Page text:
The retinogeniculate synapse, the connection between retinal ganglion cells (RGC) and thalamic relay neurons, undergoes robust changes in connectivity over development. This process of synapse elimination and strengthening of remaining inputs is thought to require synapse specificity. Here we show that glutamate spillover and asynchronous release are prominent features of retinogeniculate synaptic transmission during this period. The immature excitatory postsynaptic currents exhibit a slow decay time course that is sensitive to low-affinity glutamate receptor antagonists and extracellular calcium concentrations, consistent with glutamate spillover. Furthermore, we uncover and characterize a novel, purely spillover-mediated AMPA receptor current from immature relay neurons. The isolation of this current strongly supports the presence of spillover between boutons of different RGCs. In addition, fluorescence measurements of presynaptic calcium transients suggest that prolonged residual calcium contributes to both glutamate spillover and asynchronous release. These data indicate that, during development, far more RGCs contribute to relay neuron firing than would be expected based on predictions from anatomy alone.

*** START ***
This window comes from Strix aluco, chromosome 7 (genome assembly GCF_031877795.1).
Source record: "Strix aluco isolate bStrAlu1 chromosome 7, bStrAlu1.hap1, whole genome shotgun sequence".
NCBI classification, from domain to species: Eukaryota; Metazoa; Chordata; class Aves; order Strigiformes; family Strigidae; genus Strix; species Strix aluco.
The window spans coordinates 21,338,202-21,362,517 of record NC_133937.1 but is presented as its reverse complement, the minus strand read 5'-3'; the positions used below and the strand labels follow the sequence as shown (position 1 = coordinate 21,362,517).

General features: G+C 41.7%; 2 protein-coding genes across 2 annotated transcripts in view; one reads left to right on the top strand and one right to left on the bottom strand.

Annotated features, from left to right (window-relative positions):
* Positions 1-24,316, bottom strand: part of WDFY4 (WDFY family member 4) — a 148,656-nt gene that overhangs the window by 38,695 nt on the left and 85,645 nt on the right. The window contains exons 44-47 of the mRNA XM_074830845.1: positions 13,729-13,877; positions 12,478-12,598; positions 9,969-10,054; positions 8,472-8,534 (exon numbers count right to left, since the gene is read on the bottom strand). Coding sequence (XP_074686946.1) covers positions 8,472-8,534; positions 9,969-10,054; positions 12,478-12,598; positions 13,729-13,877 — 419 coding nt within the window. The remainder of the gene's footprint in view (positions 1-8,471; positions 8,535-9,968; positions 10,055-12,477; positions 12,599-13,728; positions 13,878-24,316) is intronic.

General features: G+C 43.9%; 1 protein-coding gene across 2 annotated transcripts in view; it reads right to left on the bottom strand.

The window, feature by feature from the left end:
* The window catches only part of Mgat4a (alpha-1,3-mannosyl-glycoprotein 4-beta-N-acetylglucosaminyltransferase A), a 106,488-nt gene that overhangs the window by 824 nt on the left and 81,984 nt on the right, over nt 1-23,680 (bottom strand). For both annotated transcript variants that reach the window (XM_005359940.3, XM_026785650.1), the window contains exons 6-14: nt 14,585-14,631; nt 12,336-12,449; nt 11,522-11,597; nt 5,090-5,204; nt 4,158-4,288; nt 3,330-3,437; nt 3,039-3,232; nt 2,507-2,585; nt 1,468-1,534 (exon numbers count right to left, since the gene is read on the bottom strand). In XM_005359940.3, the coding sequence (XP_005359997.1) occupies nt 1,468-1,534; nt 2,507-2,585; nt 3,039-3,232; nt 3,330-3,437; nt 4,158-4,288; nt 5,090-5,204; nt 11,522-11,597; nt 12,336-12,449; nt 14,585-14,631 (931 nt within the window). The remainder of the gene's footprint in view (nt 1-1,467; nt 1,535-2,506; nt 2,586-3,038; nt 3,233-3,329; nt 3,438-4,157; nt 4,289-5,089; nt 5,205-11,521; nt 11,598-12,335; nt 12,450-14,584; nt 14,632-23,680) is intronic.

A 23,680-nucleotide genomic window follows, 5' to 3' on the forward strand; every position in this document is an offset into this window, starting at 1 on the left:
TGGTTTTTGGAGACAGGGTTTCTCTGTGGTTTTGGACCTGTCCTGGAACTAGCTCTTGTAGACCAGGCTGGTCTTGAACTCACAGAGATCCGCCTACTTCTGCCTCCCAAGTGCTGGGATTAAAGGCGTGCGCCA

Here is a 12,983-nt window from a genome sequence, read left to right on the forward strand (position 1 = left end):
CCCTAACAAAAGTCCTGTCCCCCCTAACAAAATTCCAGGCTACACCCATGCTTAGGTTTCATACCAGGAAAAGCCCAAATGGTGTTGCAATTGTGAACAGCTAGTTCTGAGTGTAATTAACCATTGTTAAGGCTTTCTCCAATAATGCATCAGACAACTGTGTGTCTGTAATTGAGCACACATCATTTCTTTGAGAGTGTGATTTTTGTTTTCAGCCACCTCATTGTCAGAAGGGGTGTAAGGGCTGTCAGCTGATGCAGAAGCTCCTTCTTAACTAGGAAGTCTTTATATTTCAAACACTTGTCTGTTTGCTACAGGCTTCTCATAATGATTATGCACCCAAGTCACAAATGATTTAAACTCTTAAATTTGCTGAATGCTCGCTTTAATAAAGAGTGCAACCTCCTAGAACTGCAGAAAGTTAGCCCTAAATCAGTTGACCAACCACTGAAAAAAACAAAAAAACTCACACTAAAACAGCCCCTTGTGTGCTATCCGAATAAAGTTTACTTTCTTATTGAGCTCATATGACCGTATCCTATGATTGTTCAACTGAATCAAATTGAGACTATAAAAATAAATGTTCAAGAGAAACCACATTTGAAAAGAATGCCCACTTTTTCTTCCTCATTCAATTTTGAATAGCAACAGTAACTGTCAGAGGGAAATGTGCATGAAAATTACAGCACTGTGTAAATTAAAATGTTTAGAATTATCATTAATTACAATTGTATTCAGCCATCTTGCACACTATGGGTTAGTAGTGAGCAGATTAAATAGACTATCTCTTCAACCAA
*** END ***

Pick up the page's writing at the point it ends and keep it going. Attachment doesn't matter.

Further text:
Keywords: asynchronous release; development; glutamate spillover; retinogeniculate synapse; visual system.
Copyright © 2014 the American Physiological Society.